Each week, staff are invited to reflect anonymously on their experiences. In a short online survey, they share how motivated they feel on a scale of 1 to 10, as well as the thoughts, concerns or emotions occupying their minds that week. In the first 3 months we will have received more than 10,000 responses from our workforce – a fantastic depository of reflections from NHS staff during this extraordinary time. We have been able to track motivation scores across all our sites and observe how these have changed over time. Each week I share this vital information with our executive team. During our response to COVID-19, this information is fed through to command meetings, helping our decision-making process.

Impact of the work

This work has felt important, personal and quite emotional at times. It’s clear just how frightened our staff have felt and how worried they’ve been about risk, for their patients and their families. We’ve regularly heard stories of extraordinary acts of kindness, camaraderie, compassion and courage. I recall one doctor taking the very human decision to enter a room, without full PPE for once, because he just wasn’t prepared for a patient to hear about their terminal cancer diagnosis from a man wearing a visor and a mask.  

COVID-19 rapidly brought colleagues together from lots of different disciplines (public health, psychology, psychiatry, HR, staff experience, and communications) with a shared commitment to respond to the health and wellbeing needs of our teams. Corona voice feedback has enabled us to tailor the response of our staff wellbeing workplan in a very meaningful way, with a weekly understanding of where help might be needed and why.

Very early on, we became aware that staff experience was worse for those who remained at home – many felt isolated, lonely and guilty as they felt they weren’t doing their bit to support colleagues. We were able to increase our contact with this group of staff to establish and maintain regular support. More than 1,300 welfare calls have been made to date – sometimes just to listen, sometimes to address financial or safeguarding concerns, and for others to direct them to more specialist forms of emotional support through occupational health and psychology. Our wellbeing website has been well-utilised by many of our colleagues, while the guide we wrote for our managers on leading teams through COVID-19, was directly informed by some of the challenges and frustrations expressed by our workforce.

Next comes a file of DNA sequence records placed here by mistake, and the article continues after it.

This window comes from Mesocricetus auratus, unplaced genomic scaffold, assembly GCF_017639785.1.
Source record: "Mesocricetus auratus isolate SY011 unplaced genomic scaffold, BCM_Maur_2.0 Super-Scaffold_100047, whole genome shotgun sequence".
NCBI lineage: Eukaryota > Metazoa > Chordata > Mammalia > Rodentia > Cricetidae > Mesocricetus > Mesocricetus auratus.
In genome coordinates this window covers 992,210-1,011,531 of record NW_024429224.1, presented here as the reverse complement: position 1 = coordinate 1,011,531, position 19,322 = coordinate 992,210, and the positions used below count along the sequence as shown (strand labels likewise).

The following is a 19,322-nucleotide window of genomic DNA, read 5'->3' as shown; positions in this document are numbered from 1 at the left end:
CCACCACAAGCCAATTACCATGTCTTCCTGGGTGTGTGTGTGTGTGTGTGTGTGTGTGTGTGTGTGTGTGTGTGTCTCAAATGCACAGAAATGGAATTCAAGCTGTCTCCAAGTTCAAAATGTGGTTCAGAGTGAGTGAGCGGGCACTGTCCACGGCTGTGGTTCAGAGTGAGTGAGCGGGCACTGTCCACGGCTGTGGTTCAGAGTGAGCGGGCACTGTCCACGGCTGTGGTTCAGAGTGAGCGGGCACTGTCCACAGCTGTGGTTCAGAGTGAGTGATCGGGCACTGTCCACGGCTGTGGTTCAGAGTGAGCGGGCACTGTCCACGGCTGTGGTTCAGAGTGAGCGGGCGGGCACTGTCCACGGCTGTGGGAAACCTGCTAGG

Our staff have also shared what they felt most proud of over the past 3 months. The teamworking and partnerships that have sustained them, the innovation and agility of the trust when responding to safety concerns such as PPE provision and supply, the strength and values of our leadership, and the open and honest way that our communications department has kept people reliably informed throughout the crisis.

One of the reasons I believe we were able to respond effectively and compassionately to staff concerns during COVID-19, was due to our staff experience programme already being in place – we could rely on high levels of staff engagement because we had already gained trust. Throughout all of this, I have felt most proud of the extraordinary response of our people, their courage, commitment, resilience and desire to keep doing what is right.

We still have much to learn about the longer term mental health implications of the pandemic for patients, staff and our communities. The situation has also rightly elevated staff wellbeing in many NHS organisations. My hopes are that we hold onto the importance of this work, and the strength of the partnerships, locally, that have made things possible.

Will my role still be unique for the NHS in 5 years’ time? I hope not. My wish is that all trusts are reliably measuring patient and staff experience – integrating it into their approach to improvement.

Annie Laverty is Chief Experience Officer at Northumbria Healthcare NHS Foundation Trust. She is also a GenerationQ Fellow and Q member.